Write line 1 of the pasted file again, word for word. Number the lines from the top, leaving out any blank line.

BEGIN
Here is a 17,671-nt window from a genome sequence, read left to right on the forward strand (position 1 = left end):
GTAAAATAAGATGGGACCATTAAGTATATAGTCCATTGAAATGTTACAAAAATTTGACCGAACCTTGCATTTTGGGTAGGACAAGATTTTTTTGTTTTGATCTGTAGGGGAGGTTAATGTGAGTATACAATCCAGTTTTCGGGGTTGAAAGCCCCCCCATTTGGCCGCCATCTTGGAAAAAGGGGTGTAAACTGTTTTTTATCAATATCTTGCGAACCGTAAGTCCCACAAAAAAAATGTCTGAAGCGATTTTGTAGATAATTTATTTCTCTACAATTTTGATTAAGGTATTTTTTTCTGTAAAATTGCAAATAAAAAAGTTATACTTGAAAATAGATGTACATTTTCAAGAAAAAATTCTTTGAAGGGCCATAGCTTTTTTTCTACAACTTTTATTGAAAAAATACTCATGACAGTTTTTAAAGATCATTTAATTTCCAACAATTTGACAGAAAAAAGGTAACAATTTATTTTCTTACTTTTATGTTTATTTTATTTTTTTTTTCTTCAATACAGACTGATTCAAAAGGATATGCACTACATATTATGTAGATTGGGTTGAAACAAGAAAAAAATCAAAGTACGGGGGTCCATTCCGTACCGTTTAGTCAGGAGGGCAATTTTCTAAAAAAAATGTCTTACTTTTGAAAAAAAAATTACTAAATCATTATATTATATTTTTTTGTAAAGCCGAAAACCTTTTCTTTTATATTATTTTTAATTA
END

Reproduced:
Here is a 17,671-nt window from a genome sequence, read left to right on the forward strand (position 1 = left end):